Tasty Duel Hosts Restaurant Deathmatches

So, you do prefer to eat a Big Mac or is a Whopper more your kind of thing? Maybe you’d rather have burritos at Chipotle Mexican Grill rather than a giant plate of pasta at The Cheesecake Factory? What if someone turned this questions into a game that you can play online?

That’s precisely the idea behind Tasty Duel, which we’ll be taking a look at through today’s review. This is quite unlike most of the other sites and products that I’ve reviewed on John’s blog in the past. Is that a good thing or a bad thing?

The Facemash of Restaurant Choices

Did you watch The Social Network movie last year? In it, we got a pretty good look at the early days of Facebook and how Mark Zuckerberg got his start. And it all started with something called Facemash. This was fundamentally the precursor of Hot or Not.

The difference with Tasty Duel is that they’ve replaced the pretty faces of girls on a college campus with the logos of various restaurants and eateries. These include actual sit-down restaurants, as well as fast food joints.

The “game” part of the site consists of pitting two random restaurants against one another at any given time, and then you select which one you prefer. Then you do it again with another two restaurants. And again with another, and so on and so forth.

Connecting to Your Facebook

There’s no need to create a new account on Tasty Duel to participate on the site. In fact, you don’t even have the option to do that. Instead, the site relies solely on connecting to your Facebook account. It uses the standard authorization process, just like all the apps on Facebook.

After doing that, you get started with playing the game. Here’s the first choice that I got when I gave Tasty Duel a try: Blimpie or Cheesecake Factory. These are two very different places to eat with very different menus. As you make your way through the match-ups, the site will start to figure out what kind of food you like and what you don’t.

There is a privacy policy on the site if you want to read through that. In short, it says that they will be collecting your information and this information could be sold to third parties for advertising and marketing purposes. You can see how general restaurant preference information could prove useful to marketers.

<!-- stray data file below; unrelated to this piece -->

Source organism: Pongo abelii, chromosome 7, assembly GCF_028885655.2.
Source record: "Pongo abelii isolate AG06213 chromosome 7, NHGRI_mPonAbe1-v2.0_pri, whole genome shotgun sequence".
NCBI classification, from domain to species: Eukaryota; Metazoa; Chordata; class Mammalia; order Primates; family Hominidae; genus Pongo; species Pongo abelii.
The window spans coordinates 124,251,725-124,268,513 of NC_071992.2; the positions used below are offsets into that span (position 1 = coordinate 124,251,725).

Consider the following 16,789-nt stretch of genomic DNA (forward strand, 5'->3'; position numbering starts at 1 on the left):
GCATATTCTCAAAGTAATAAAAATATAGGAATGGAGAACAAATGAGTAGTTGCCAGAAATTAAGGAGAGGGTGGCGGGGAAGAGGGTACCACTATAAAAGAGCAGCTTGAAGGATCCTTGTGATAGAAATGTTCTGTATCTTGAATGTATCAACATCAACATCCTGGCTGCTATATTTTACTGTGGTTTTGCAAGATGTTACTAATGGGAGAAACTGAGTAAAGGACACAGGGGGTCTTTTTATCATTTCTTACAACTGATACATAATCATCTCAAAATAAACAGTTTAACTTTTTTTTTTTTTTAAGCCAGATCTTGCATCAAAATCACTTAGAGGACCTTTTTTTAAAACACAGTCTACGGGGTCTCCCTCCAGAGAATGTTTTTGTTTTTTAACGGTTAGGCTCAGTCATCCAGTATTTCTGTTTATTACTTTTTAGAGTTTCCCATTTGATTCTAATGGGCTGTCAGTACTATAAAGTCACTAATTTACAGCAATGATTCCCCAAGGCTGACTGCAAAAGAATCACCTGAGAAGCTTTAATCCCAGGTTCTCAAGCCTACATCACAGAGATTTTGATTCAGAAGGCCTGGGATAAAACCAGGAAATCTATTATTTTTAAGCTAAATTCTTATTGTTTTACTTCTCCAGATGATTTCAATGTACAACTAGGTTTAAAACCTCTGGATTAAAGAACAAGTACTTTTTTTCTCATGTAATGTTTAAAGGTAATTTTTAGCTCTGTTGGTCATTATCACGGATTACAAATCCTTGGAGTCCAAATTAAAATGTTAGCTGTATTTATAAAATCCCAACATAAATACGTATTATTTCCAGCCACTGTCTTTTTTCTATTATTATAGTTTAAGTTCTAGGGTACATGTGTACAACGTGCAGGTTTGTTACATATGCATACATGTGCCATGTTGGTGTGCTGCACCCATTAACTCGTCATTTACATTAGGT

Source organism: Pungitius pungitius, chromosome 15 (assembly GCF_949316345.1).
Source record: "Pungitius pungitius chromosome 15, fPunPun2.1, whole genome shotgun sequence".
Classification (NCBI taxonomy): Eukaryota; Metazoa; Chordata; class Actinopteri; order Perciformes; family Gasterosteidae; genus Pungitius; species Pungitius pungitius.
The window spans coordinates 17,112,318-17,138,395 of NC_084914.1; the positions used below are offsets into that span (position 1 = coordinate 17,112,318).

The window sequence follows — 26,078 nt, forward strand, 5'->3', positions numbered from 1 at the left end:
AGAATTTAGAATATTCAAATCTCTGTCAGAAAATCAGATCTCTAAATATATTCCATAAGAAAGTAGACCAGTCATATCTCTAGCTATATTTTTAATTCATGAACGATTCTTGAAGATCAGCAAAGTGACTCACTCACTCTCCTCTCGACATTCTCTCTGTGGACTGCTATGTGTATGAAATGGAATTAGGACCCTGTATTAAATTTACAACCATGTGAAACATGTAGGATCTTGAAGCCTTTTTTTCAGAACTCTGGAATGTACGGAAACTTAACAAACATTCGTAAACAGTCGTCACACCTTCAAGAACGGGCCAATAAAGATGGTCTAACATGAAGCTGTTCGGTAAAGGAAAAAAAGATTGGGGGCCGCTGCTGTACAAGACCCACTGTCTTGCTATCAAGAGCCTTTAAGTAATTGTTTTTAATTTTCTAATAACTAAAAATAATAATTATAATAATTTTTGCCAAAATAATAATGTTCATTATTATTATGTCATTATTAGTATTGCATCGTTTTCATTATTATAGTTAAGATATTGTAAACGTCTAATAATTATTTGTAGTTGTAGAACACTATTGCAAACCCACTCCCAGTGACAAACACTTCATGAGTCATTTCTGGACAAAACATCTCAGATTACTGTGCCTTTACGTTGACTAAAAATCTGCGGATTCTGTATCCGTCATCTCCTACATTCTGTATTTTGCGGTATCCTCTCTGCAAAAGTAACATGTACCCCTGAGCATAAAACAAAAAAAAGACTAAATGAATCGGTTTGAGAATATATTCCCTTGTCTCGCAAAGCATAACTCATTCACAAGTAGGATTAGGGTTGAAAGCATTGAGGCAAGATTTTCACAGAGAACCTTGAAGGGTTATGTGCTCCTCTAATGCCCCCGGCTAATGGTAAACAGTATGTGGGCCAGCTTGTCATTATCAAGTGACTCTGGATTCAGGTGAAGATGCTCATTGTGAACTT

Unlocking More Features and Options

I can see how this kind of mechanism might be fun for the first little while, but you can quickly lose interest in choosing between two random restaurants. That’s why they’ve implemented some incentives for keeping up the action.

After you’ve compared twenty pairs of restaurants, you unlock a list of your favorite restaurants. This comes using the algorithm that I briefly described earlier. If it sees that you consistently rank restaurant A over every other one it gets compared to, there’s a good chance that you really love it.

With each of the pairs, you also have the choice of saying that you’ve never eaten there. This will bring up an alternate eatery and then you can make your choice.

But you might still get bored. The list of “never tried restaurants” might not be quite as useful to you, but the “tasty deals” could be more useful. It’ll likely take some time for Tasty Duel to build up its audience and leverage that against advertisers for these deals, but that could help to save you some lunch money down the road.

What Do You Like to Eat?

Playing Tasty Duel is free and you could unlock some “exclusive Tasty Deals” to keep a few extra dollars in your pocket. You might even think that it’s fun to rank your favorite restaurants using an advanced algorithm like this, rather than just taking your personal guesses. It’s not the most fascinating thing in the world, but it is an amusing diversion.